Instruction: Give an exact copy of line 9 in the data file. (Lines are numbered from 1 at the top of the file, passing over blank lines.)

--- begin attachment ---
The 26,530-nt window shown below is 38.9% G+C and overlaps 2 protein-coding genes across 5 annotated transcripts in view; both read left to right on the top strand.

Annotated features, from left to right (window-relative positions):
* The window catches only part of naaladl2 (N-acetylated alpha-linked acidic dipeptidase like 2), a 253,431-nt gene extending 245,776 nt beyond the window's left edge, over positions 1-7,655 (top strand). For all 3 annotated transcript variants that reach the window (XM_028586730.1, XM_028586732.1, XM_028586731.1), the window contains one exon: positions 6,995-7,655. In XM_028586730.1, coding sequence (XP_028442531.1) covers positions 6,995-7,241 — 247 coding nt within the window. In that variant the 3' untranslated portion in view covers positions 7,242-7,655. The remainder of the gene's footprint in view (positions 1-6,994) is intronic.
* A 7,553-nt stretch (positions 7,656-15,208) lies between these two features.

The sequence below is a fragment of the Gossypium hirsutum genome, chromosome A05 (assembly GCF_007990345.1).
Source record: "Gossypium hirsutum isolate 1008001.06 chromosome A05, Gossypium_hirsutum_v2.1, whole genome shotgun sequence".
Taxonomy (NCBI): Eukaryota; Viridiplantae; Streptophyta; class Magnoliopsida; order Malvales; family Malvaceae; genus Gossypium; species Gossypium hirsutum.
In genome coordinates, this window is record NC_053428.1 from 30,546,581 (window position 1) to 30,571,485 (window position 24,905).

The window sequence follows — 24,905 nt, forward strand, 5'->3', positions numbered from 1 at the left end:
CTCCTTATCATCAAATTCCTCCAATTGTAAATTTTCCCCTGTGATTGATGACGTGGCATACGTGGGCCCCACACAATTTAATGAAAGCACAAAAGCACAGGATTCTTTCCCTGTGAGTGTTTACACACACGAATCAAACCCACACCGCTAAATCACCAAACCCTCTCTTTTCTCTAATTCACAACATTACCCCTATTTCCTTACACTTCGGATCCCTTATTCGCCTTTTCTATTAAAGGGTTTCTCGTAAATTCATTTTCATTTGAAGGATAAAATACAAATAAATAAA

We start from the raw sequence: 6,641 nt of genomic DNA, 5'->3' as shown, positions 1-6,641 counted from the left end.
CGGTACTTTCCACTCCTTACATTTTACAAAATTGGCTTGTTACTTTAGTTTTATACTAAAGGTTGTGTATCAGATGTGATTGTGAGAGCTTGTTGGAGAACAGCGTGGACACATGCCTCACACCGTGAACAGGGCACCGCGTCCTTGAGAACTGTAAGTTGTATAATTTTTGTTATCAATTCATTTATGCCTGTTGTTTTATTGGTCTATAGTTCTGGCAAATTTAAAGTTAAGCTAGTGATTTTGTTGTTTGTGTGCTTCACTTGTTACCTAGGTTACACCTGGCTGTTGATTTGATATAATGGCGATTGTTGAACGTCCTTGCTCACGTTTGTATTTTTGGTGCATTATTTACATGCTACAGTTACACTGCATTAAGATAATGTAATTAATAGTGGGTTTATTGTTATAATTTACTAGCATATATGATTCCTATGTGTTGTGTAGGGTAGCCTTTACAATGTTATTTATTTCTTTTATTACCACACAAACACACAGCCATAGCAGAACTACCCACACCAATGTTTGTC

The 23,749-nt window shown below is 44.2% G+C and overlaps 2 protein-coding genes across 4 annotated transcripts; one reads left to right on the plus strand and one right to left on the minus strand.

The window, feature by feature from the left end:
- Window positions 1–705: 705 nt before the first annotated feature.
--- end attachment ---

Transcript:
The window sequence follows — 24,905 nt, forward strand, 5'->3', positions numbered from 1 at the left end: